class members' positions; a class may be certified under
the FLSA if the named plaintiff can show that his position
was or is similar to those of the absent class
members.” (citations and quotation marks
standard for conditional certification is a lenient one that
typically results in certification. Kress v.
PricewaterhouseCoopers, LLP, 263 F.R.D. 623, 627-28
(E.D. Cal. 2009) (citing Wynn v. Nat'l Broad. Co.,
Inc., 234 F.Supp.2d 1067, 1082 (C.D. Cal. 2002)). As a
practical matter, “[a]t this stage of the analysis,
courts usually rely only on the pleadings and any affidavits
that have been submitted.” Leuthold, 224
F.R.D. at 468. Plaintiffs need not conclusively establish
that collective resolution is proper, because a defendant
will be free to revisit this issue at the close of discovery.
Kress, 263 F.R.D. at 630. However,
“[u]nsupported allegations of FLSA violations are not
sufficient to meet the plaintiffs' burden.”
Shaia v. Harvest Mgmt. Sub LLC, 306 F.R.D. 268, 272
(N.D. Cal. 2015) (citation omitted).
have emphasized that a lenient standard is used at the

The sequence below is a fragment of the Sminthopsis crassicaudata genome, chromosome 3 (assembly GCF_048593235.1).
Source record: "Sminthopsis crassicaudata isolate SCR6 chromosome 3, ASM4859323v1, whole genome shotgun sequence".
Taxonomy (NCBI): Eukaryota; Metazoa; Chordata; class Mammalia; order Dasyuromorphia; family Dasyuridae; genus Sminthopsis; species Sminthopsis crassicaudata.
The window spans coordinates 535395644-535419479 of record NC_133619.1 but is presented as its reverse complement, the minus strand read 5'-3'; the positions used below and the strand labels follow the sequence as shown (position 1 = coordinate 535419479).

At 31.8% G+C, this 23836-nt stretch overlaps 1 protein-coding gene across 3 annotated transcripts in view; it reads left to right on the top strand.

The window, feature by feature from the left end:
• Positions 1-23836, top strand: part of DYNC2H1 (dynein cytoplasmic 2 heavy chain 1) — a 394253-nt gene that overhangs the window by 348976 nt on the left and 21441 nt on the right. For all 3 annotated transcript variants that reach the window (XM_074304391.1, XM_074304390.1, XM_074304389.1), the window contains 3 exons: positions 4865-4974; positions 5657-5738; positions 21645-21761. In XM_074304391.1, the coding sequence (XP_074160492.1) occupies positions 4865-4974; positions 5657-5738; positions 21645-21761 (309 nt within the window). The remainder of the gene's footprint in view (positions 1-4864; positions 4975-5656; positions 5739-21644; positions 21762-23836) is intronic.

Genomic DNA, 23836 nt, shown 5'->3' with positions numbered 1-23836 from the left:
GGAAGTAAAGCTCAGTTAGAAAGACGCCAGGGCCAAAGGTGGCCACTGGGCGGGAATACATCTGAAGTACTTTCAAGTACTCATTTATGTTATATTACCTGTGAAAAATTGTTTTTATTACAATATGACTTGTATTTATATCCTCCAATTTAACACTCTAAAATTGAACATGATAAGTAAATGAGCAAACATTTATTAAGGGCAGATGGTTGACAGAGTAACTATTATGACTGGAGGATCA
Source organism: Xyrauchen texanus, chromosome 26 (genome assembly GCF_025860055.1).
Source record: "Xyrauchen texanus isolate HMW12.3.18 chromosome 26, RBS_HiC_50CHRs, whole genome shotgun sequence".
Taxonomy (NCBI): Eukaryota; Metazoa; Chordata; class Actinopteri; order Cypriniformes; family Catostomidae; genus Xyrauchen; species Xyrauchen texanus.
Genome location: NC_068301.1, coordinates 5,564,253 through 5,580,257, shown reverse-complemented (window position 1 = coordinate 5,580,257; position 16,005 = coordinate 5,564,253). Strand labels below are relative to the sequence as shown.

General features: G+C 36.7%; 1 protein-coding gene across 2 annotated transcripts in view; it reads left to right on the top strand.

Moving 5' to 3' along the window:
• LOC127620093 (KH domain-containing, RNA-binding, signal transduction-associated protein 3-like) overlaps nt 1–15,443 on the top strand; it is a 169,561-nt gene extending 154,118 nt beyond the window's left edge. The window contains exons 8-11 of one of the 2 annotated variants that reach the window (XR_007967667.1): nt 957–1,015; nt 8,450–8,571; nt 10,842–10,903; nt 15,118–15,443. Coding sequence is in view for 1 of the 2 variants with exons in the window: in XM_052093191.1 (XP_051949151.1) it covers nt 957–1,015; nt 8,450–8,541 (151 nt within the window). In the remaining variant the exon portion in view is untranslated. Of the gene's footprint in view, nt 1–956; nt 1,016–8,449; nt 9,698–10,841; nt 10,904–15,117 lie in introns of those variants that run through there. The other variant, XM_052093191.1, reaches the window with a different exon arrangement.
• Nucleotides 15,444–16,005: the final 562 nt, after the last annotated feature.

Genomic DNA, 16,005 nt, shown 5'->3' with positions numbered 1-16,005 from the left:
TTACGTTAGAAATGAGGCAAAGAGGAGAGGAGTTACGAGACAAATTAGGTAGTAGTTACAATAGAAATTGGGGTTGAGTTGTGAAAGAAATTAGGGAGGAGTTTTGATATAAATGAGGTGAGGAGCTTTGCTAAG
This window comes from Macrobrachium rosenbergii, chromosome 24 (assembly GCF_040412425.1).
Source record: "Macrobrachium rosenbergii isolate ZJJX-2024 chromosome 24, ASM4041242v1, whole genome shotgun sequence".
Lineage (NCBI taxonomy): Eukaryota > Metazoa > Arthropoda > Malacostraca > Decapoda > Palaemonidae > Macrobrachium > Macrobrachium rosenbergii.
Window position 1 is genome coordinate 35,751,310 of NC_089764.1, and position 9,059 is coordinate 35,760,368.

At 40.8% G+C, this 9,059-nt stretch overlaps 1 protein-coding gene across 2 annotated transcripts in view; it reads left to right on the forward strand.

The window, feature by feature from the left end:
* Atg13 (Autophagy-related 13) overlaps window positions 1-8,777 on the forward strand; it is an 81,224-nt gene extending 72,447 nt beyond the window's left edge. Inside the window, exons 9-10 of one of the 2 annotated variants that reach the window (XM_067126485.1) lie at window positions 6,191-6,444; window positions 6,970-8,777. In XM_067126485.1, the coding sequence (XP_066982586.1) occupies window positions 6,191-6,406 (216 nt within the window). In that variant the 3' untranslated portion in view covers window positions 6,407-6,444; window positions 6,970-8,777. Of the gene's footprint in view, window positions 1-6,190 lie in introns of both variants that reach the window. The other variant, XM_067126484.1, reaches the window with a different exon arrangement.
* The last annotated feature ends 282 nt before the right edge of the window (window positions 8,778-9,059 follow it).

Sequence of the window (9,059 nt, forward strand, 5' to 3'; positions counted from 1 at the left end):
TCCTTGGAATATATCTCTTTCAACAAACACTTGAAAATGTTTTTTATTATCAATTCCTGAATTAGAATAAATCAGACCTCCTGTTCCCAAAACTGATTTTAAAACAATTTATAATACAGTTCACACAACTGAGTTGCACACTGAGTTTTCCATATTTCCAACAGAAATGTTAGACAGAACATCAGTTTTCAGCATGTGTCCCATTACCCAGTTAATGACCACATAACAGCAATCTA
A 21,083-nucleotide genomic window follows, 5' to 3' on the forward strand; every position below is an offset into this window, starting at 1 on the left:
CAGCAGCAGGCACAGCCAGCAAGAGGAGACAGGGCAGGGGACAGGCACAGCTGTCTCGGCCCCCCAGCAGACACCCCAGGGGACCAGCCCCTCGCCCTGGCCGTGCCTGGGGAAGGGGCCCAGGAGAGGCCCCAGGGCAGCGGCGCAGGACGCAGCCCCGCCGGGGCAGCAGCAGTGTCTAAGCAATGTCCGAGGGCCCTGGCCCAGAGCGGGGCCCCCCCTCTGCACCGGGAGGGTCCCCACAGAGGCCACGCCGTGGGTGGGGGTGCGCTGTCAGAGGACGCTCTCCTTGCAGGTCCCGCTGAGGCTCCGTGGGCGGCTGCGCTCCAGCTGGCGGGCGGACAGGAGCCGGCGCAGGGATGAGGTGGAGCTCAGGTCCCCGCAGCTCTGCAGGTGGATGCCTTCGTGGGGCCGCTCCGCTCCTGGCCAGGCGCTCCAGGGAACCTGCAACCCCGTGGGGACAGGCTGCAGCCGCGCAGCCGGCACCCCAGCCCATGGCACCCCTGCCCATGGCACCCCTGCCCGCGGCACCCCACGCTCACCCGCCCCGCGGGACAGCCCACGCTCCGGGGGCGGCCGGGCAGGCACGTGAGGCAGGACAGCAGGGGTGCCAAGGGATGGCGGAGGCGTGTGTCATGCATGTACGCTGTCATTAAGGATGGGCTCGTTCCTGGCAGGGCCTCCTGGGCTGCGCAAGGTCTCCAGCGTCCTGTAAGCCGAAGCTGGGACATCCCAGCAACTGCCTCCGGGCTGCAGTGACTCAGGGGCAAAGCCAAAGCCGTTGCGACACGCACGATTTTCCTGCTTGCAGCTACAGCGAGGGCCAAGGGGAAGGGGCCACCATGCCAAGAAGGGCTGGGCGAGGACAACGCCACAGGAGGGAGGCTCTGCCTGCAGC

notice-stage step because a court does not have much evidence
at that point in the proceedings-just the pleadings and any
declarations submitted. In contrast, at the second step, a
stricter standard is applied because there is much more
information available, “which makes a factual
determination possible.” Vasquez v. Coast Valley
Roofing, Inc., 670 F.Supp.2d 1114, 1123 (E.D. Cal.
2009); see also Labrie v. UPS Supply Chain Sols.,
Inc., No. 08-3182-PJH, 2009 WL 723599, at *4 (N.D. Cal.
Mar. 18, 2009) (noting that the first step “is
characterized by a fairly lenient standard, necessitated by
the fact that not all discovery will have been completed at
the time of the motion, ” while, at the second step,
“the court engages in a more stringent inquiry into the
propriety and scope of the collective action” because
“discovery is complete and the case is ready to be
considering whether the lenient notice-stage standard has
been met in a given ...